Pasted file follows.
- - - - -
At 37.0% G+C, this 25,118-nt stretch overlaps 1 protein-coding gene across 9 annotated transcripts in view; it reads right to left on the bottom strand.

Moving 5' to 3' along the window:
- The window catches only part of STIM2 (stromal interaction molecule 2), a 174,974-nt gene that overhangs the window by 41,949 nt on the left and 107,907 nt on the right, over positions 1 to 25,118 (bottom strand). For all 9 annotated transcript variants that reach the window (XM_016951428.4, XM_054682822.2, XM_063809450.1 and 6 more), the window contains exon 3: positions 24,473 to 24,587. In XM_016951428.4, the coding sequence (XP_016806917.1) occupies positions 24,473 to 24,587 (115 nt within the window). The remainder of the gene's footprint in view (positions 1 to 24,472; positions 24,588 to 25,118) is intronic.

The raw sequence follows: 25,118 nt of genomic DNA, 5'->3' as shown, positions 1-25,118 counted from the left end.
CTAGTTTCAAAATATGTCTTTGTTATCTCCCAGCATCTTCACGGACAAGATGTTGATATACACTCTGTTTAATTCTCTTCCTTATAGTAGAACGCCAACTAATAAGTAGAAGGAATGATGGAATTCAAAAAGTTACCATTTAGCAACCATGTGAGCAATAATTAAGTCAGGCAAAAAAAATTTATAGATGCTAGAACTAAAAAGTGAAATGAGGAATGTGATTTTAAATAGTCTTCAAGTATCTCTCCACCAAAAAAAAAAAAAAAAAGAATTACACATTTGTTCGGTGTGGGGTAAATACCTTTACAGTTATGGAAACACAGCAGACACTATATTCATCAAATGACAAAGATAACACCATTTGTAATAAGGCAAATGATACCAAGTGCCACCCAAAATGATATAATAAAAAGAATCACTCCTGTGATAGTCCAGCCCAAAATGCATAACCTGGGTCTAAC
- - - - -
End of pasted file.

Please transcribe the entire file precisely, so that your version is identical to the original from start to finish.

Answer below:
At 37.0% G+C, this 25,118-nt stretch overlaps 1 protein-coding gene across 9 annotated transcripts in view; it reads right to left on the bottom strand.

Moving 5' to 3' along the window:
- The window catches only part of STIM2 (stromal interaction molecule 2), a 174,974-nt gene that overhangs the window by 41,949 nt on the left and 107,907 nt on the right, over positions 1 to 25,118 (bottom strand). For all 9 annotated transcript variants that reach the window (XM_016951428.4, XM_054682822.2, XM_063809450.1 and 6 more), the window contains exon 3: positions 24,473 to 24,587. In XM_016951428.4, the coding sequence (XP_016806917.1) occupies positions 24,473 to 24,587 (115 nt within the window). The remainder of the gene's footprint in view (positions 1 to 24,472; positions 24,588 to 25,118) is intronic.

The raw sequence follows: 25,118 nt of genomic DNA, 5'->3' as shown, positions 1-25,118 counted from the left end.
CTAGTTTCAAAATATGTCTTTGTTATCTCCCAGCATCTTCACGGACAAGATGTTGATATACACTCTGTTTAATTCTCTTCCTTATAGTAGAACGCCAACTAATAAGTAGAAGGAATGATGGAATTCAAAAAGTTACCATTTAGCAACCATGTGAGCAATAATTAAGTCAGGCAAAAAAAATTTATAGATGCTAGAACTAAAAAGTGAAATGAGGAATGTGATTTTAAATAGTCTTCAAGTATCTCTCCACCAAAAAAAAAAAAAAAAAGAATTACACATTTGTTCGGTGTGGGGTAAATACCTTTACAGTTATGGAAACACAGCAGACACTATATTCATCAAATGACAAAGATAACACCATTTGTAATAAGGCAAATGATACCAAGTGCCACCCAAAATGATATAATAAAAAGAATCACTCCTGTGATAGTCCAGCCCAAAATGCATAACCTGGGTCTAAC